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February 12, 2013 > History: Public Transportation

History: Public Transportation

By Phil Holmes

Public transportation is provided to assist people who need to get from one place to another on a regular schedule. The type of transportation, cost and speed have varied over the years.

Charles Shinn wrote that the county boundary sloughs extended to Alviso in Santa Clara County. Alviso was the "head of the bay and the shipping point for hundreds of miles of territory." There were schooners, scows and sloops followed by steamboats and then stage coaches. This pattern was also true for the Union City Landing.

The first schooners and scows came to Union City in 1850. John Horner brought the first steamer, The Union, two years later. More steamboats came and began transporting large groups of passengers along with their regular freight loads. One captain recalled that he hauled up to 150 passengers a trip at $5 apiece.

John Horner built docks, warehouses and even a flour mill at Union City. He established the first stage line between Mission San Jose and Union City in 1852. It picked up passengers who had come from San Francisco at Horner's dock in Union City. Horner's stage suffered in hard times and was discontinued after a couple years.

John Horner and Elias Beard bought part of the Ex-Mission San Jose land grant in 1850 and laid out some of the roads that became our principal streets. Horner also built a bridge across Alameda Creek at Alvarado. Charles McLaughlin started stage service with regular routes in what became Alameda County. It was difficult to maintain schedules because the stages became mired in mud during rainy weather. Delays often forced passengers to miss ferry connections at Oakland.

Duncan and Ashley Cameron bought a stagecoach and began service in competition with the McLaughlin stages in 1853. They didn't have much money, but matched the competition with showmanship, wits and business sense. The rivalry peaked in 1856 when the Cameron brothers captured California mustangs and hitched them to their coaches. These wild broncos pulled the coaches at a dizzy pace and thrilled riders and observers along the route. It was an unforgettable experience for venturesome souls to ride in one of these thundering, swaying stages. The competition between the two lines brought fares down to less than a dollar per passenger and increased travel. McLaughlin eventually gave up and sold his coaches to the Camerons. Many people rode the stages just for fun or excitement.

The Camerons used wagons in times of high water, but even these occasionally got stuck. The men passengers had to get down and help pry the coach out of the mud so the journey could continue.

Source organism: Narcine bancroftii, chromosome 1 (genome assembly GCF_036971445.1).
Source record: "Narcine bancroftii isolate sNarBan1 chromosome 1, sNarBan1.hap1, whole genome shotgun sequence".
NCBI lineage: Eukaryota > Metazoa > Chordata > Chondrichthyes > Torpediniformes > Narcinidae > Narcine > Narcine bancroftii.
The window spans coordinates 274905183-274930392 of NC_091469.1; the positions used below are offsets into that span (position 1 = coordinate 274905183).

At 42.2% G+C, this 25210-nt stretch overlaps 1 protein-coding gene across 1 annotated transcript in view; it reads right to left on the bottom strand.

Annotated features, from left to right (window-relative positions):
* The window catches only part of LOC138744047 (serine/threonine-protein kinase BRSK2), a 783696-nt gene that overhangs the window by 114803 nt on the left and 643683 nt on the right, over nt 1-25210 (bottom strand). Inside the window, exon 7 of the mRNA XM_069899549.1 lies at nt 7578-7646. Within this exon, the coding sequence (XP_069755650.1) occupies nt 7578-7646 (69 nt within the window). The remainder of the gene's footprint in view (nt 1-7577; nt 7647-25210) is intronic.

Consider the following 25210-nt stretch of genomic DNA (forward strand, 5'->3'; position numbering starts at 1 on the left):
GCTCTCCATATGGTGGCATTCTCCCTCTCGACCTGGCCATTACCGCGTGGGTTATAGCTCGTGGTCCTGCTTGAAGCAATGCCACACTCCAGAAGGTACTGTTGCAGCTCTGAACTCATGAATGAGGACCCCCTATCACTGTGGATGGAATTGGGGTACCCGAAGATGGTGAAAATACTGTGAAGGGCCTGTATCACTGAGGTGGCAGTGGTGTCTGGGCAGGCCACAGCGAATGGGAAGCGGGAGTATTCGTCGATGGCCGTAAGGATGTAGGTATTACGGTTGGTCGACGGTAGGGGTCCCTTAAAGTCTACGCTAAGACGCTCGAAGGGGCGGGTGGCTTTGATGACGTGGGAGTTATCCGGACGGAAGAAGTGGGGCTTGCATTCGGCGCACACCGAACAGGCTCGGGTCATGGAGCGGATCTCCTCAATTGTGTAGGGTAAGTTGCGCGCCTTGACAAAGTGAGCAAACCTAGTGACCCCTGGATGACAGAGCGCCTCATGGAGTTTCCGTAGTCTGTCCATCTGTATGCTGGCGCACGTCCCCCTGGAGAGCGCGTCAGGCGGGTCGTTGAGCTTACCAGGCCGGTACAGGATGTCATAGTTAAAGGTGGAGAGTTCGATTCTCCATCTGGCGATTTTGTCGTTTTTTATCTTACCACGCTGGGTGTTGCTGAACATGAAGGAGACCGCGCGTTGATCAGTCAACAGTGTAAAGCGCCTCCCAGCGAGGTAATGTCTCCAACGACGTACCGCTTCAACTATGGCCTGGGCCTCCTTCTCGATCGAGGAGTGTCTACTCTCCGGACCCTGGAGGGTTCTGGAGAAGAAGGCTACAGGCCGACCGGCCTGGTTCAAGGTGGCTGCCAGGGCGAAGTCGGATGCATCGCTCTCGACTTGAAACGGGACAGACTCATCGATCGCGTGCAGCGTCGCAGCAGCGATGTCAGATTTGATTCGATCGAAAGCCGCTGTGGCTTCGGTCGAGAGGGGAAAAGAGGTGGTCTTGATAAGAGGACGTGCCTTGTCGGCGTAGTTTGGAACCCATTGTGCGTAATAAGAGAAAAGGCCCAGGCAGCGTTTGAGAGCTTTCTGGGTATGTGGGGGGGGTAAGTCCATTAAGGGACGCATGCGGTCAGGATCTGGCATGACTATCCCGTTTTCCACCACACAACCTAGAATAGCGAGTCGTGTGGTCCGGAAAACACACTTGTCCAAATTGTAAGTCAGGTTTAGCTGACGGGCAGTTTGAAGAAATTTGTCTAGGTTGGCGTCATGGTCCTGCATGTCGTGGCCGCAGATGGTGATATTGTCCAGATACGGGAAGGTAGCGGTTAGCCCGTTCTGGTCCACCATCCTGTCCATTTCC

It became evident that the railroad was coming when the Western Pacific published a notice of condemnation for properties in Warm Springs and Irvington. When the lines were laid out, depots were established in the villages. Horse drawn stages could not compete with the railroads and were discontinued. Railroad service by privately owned companies was discontinued and replaced by modern bus stages in the 1930's just as horse-drawn stages had been replaced by the railroads in the 1870's

J. W. Coleman was still operating a stage line between Niles, Centerville and Newark in 1880. He brought the mail as regularly as the morning train to Niles.

In the 1947 edition of the Washington News, D. Gaeta, President of Peerless Stages Incorporated is pictured with Vice President, B.A. Perry reporting the purchase of 12 new buses for the Oakland to San Jose and Santa Cruz line. The new buses were 37-passenger streamlined stages made by the General American Aerocoach Corporation. It was reported in 1950 that buses were operating on less than are hour schedule from sites in Washington Township to Oakland.

The 1954 Fremont Shoppers Guide lists bus depots for Peerless stages at Centerville, Irvington, Mission San Jose and Niles. The Niles station is listed as a "Peerless Depot." In 1963, the Centerville and Mission San Jose stages are listed as depots under the "Peerless Stages System." Irvington is not listed but the "Greyhound Bus Lines" also had a stop at Helen's Fountain & Lunch in Mission San Jose. Smith's Charter Bus Service was advertised for rent.

About 1914 individual drivers with touring cars began operating between Oakland and Santa Cruz. The California Railroad Commission began regulating these auto stages in 1917. The Peerless Stages, Inc. was formed in 1921. "Real buses" appear along with competing lines. Peerless buses are currently available for charter. The company is looking for a location for their "rolling museum."

Voters created the AC Transit system in 1959. They assembled a fleet of new buses and extended service to new areas.

A 1960 law created the National Passenger Corporation for inter-city service. It was named AMTRAK in 1971. The Capital Corridor, which connects San Jose to the Sacramento area and Bay Area Rapid Transit (BART) increased public transportation to the Tri-Cities. BART will extend to Warm Springs with plans for expansion to the San Jose area.

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